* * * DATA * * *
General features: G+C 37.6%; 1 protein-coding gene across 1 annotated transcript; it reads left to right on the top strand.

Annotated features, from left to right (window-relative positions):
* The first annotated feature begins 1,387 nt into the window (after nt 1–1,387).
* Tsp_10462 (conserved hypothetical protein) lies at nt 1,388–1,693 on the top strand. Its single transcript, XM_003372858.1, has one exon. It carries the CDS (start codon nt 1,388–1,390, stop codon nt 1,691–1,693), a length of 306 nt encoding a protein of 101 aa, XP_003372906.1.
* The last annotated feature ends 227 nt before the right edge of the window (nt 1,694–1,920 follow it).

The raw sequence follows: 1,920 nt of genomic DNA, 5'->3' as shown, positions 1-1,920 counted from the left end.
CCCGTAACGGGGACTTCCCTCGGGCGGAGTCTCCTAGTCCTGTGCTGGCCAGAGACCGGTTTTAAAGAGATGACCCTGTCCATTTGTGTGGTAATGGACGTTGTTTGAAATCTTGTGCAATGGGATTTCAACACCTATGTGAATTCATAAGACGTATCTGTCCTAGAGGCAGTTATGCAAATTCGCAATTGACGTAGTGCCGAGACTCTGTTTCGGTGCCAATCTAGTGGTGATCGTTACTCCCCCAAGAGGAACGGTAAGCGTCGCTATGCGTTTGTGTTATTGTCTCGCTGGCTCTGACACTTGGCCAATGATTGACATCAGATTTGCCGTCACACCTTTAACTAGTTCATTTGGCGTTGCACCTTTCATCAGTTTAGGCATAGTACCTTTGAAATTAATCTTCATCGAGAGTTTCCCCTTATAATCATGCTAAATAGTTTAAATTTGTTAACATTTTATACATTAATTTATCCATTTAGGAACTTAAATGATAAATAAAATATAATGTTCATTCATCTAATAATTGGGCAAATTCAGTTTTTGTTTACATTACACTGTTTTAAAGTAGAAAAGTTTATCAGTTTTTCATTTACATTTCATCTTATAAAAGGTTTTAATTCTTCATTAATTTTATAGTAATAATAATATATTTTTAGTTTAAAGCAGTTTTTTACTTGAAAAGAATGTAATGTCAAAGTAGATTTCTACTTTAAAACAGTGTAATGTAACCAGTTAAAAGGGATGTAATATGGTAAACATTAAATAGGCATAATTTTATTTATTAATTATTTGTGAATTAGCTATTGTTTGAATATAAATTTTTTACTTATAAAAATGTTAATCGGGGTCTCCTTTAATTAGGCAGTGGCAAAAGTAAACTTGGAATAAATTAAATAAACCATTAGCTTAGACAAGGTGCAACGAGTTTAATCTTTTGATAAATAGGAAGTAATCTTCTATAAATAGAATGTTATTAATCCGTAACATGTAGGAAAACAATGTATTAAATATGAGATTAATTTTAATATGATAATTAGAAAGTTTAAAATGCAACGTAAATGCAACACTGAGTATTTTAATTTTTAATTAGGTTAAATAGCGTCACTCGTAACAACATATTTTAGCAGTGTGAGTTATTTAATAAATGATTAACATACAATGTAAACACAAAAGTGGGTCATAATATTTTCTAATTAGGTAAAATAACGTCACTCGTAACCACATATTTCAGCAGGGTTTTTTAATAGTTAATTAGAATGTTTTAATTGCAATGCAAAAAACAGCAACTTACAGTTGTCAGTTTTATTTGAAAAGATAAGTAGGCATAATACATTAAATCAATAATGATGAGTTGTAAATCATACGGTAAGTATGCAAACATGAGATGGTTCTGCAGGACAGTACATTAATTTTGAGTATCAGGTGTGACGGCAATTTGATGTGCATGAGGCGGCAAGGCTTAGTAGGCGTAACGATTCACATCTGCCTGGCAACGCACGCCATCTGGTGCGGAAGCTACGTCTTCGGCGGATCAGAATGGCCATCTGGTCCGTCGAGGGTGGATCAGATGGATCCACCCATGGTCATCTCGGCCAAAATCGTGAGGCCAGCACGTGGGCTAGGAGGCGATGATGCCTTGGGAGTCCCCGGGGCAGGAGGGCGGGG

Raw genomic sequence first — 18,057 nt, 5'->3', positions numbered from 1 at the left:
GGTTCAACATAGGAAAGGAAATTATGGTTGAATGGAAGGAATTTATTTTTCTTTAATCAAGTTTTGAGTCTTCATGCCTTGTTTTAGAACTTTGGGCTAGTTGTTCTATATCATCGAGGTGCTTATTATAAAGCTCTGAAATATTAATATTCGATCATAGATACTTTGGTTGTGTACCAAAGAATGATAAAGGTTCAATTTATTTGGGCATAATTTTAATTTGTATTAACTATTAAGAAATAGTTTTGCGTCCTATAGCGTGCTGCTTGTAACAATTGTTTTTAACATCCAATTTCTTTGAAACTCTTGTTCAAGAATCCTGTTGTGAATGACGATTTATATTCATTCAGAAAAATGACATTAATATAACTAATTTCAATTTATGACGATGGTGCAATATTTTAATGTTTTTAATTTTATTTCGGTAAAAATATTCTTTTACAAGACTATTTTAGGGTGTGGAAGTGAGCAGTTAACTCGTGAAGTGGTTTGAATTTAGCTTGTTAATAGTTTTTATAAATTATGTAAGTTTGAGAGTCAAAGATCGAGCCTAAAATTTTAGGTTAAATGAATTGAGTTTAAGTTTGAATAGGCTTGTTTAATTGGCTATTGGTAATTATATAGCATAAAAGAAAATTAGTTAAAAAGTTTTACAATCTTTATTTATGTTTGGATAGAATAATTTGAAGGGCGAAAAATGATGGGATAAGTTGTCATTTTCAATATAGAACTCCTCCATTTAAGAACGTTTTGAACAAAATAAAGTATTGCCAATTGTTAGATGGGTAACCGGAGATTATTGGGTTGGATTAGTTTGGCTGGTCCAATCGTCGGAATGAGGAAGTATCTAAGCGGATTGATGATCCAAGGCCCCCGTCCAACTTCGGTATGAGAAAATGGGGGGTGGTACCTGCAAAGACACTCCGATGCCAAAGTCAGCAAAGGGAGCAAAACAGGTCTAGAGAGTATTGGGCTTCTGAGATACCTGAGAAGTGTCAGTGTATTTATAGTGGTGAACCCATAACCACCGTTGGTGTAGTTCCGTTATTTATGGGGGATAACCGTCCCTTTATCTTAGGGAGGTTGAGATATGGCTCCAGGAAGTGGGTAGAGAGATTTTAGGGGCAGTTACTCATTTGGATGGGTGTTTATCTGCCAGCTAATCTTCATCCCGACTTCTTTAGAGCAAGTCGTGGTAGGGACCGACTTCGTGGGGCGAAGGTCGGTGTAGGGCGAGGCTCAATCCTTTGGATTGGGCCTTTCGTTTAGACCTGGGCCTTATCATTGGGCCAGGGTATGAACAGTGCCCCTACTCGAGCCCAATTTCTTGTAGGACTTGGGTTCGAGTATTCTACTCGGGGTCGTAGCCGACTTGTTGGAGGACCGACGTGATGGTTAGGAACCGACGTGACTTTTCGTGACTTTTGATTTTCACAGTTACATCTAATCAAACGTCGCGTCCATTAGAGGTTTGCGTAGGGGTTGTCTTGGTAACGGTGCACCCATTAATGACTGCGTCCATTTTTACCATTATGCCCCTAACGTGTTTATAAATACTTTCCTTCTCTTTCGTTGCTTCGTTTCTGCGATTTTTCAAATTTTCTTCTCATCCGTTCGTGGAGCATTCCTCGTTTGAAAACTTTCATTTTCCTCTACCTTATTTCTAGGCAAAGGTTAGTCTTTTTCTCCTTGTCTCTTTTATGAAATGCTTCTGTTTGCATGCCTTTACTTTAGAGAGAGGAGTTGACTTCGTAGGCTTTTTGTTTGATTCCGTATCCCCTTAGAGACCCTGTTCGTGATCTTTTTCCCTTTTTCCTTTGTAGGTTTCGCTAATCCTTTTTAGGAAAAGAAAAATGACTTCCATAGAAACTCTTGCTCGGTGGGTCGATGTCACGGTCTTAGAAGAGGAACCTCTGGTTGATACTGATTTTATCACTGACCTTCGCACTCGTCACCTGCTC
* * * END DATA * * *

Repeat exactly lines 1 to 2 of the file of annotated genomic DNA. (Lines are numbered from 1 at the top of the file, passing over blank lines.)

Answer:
General features: G+C 37.6%; 1 protein-coding gene across 1 annotated transcript; it reads left to right on the top strand.

Annotated features, from left to right (window-relative positions):